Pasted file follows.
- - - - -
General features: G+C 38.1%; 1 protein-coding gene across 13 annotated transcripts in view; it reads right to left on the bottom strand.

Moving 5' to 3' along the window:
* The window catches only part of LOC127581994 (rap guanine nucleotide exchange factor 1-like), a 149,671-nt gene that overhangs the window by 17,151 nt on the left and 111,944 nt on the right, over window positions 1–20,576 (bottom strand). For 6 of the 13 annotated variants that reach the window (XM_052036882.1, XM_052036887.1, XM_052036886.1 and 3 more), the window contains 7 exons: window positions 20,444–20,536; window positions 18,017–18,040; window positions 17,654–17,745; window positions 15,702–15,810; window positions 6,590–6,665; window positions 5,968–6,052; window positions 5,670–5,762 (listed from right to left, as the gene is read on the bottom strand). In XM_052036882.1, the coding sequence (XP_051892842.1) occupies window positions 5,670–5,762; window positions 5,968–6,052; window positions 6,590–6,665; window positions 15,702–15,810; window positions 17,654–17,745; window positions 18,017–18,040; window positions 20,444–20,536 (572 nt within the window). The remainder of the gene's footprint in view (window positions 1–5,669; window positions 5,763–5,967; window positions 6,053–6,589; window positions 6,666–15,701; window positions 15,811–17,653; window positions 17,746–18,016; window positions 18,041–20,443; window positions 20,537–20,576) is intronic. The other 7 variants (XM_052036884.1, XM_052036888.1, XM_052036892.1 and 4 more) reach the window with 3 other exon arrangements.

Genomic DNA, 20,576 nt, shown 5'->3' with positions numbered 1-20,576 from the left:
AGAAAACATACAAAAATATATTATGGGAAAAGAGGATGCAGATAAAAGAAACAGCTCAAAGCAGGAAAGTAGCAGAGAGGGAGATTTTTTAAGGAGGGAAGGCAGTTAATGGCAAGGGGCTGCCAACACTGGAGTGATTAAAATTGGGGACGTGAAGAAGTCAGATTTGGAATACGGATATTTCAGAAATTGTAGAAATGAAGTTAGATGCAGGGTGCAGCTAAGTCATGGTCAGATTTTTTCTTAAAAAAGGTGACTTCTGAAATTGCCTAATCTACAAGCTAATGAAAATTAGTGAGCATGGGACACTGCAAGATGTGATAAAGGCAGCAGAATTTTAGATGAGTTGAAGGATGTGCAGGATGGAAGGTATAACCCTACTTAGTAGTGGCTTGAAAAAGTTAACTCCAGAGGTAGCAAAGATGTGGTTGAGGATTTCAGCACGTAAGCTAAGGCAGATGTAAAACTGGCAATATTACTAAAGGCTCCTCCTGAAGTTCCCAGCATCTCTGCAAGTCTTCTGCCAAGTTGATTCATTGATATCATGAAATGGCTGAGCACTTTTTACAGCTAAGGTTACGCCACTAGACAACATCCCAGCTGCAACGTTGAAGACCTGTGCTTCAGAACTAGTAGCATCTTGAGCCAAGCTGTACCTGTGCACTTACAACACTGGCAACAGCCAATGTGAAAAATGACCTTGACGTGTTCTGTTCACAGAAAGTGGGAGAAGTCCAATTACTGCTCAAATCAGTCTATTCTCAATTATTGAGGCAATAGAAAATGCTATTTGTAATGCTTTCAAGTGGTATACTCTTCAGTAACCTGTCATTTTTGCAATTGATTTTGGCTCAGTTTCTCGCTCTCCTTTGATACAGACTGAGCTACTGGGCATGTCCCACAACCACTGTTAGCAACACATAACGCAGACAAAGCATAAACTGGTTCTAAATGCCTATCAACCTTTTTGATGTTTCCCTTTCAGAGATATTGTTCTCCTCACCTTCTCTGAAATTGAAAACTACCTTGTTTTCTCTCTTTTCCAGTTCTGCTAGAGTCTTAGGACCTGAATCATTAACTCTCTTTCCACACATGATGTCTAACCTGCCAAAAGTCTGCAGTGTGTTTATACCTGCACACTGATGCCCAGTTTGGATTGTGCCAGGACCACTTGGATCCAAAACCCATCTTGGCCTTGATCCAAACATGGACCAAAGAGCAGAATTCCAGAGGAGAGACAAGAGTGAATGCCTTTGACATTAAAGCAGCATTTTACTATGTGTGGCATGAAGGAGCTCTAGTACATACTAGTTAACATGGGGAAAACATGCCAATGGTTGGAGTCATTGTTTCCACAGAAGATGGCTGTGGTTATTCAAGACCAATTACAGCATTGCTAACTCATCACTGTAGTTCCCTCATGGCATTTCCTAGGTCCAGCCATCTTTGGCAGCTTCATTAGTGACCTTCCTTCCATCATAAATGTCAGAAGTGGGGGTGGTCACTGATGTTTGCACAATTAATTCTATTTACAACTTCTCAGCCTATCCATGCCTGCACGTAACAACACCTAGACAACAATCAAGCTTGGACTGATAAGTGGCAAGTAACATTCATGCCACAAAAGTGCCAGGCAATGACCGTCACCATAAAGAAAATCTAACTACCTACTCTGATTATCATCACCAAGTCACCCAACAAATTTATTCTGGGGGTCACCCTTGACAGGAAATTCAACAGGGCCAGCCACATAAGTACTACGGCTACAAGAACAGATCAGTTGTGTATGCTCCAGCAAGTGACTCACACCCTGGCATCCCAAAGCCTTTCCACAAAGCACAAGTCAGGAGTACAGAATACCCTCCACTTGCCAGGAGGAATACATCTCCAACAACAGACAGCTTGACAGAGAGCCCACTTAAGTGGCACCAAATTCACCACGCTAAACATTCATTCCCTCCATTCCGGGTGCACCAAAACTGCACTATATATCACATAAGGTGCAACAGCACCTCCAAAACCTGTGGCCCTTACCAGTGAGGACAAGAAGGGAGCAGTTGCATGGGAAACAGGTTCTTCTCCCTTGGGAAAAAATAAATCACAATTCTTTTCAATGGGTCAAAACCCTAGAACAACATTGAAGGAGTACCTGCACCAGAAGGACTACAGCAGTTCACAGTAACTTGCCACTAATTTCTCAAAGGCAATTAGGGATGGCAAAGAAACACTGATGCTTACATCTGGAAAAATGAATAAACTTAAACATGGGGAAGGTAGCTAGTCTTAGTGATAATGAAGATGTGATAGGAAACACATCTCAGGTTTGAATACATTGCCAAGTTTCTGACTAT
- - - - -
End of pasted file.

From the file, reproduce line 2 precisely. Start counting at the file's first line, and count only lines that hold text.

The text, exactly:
Moving 5' to 3' along the window: